By Luke Dormehl
How long does it take to make a steak? Depending on the thickness of the meat, you might give a time anywhere between two and three minutes per side for “rare,” and five to six minutes per side for “well-done.” Except that you’d be mistaken. That’s how long it takes to cook a steak. Making one takes considerably longer.
Currently, it takes a couple of years to “make” a steak. That’s the length of time it takes to rear cattle, slaughter it, and get it to your plate. During those two years, plenty of land and water is used as part of the animal rearing and grazing process, kicking out no shortage of greenhouse gases in the future. To make things more efficient, we need new technology.
That’s the idea driving Dr. Lisa Dyson, a PhD in physics from Massachusetts Institute of Technology and chief executive of an intriguingly ambitious new startup called Air Protein. Dyson is working on a new approach to making meat that’s more conscious of the space (and other resources) that goes into making meat. Its inspiration? Well, space.
“[My cofounder] Dr. John Reed and I thought ‘what better way to think outside the box than to consider food production on board a spaceship where there is limited space and limited resources?’” Dyson told Digital Trends. “The scientists at NASA considered many ideas about how to grow food in the 60s and 70’s during the Apollo space program. We leveraged some of their ideas and developed a novel technology that is able to make meat out of elements of the air, such as CO2.”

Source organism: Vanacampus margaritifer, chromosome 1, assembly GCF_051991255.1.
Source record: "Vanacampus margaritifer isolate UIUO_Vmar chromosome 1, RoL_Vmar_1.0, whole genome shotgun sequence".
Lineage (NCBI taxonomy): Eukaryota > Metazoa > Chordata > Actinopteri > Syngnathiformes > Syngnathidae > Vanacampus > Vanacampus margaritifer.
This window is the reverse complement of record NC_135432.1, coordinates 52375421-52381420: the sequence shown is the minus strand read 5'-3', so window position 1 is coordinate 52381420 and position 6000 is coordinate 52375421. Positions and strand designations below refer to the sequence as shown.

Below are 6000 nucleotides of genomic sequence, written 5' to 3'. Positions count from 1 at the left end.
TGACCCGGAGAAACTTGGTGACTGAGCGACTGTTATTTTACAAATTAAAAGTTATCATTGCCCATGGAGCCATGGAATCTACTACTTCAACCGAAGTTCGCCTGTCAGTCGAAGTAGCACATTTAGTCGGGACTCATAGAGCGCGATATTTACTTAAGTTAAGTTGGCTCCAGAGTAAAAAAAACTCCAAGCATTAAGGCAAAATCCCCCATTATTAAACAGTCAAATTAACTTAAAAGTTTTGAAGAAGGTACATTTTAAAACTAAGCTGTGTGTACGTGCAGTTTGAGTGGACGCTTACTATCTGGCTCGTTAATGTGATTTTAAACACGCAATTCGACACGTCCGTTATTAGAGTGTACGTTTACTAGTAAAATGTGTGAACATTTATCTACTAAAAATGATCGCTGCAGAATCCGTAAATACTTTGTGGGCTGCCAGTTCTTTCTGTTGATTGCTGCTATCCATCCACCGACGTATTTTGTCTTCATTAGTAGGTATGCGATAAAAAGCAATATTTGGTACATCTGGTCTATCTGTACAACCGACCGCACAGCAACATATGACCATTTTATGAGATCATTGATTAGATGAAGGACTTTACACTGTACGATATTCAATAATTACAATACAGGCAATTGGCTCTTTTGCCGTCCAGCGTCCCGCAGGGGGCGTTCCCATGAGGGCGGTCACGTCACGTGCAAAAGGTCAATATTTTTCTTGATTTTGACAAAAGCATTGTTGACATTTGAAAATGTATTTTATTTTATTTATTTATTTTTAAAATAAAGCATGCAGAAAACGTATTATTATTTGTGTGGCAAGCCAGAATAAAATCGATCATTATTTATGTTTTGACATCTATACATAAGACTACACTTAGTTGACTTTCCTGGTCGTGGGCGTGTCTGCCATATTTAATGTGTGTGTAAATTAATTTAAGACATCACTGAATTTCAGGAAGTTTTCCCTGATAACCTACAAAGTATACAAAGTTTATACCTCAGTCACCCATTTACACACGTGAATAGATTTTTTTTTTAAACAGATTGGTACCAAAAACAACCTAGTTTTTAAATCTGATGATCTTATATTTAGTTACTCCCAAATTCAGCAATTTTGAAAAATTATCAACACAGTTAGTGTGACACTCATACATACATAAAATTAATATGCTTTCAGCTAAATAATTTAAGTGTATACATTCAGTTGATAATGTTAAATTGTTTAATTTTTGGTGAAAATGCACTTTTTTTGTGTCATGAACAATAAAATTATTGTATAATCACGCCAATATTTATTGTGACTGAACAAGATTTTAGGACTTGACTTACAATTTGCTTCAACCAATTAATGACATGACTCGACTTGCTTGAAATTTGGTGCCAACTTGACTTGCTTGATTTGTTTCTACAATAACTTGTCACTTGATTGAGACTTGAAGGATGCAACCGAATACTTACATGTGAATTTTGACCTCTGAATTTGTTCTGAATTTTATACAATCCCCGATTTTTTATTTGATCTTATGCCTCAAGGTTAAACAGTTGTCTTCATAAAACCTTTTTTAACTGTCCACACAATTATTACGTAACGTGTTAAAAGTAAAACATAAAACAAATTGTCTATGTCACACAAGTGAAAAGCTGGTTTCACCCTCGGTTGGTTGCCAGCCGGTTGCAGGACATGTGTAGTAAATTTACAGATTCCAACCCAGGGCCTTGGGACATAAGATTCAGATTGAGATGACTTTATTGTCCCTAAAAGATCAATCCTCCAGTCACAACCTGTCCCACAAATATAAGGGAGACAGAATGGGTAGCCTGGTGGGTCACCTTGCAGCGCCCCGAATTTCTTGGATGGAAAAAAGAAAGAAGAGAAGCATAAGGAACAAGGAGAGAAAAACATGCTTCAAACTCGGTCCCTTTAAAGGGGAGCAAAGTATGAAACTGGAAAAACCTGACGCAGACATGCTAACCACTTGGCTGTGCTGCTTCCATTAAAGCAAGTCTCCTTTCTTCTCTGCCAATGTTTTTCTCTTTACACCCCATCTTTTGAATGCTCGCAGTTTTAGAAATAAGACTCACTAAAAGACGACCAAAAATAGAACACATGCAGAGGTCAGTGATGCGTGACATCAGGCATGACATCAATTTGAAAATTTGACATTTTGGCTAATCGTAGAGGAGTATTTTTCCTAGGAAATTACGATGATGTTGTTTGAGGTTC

According to Air Protein, those ideas included creating food through a closed-loop system, whereby microbes could be used to convert air exhaled by astronauts into food. Given that astronauts on board Apollo 11 ate beef and vegetables, pork with potato scallops, and Canadian bacon and apple sauce, each individually wrapped in separate packages, it seems this research was never deployed on board those early missions.
Nonetheless, the notion of using microbes to convert exhaled air into food hung around, and Air Protein claims to have found a way to make it into a marketable commodity.
This article appeared on the website at the Digital Trends website at https://www.digitaltrends.com/cool-tech/nasa-inspired-startup-trying-to-grow-meat-out-of-thin-air/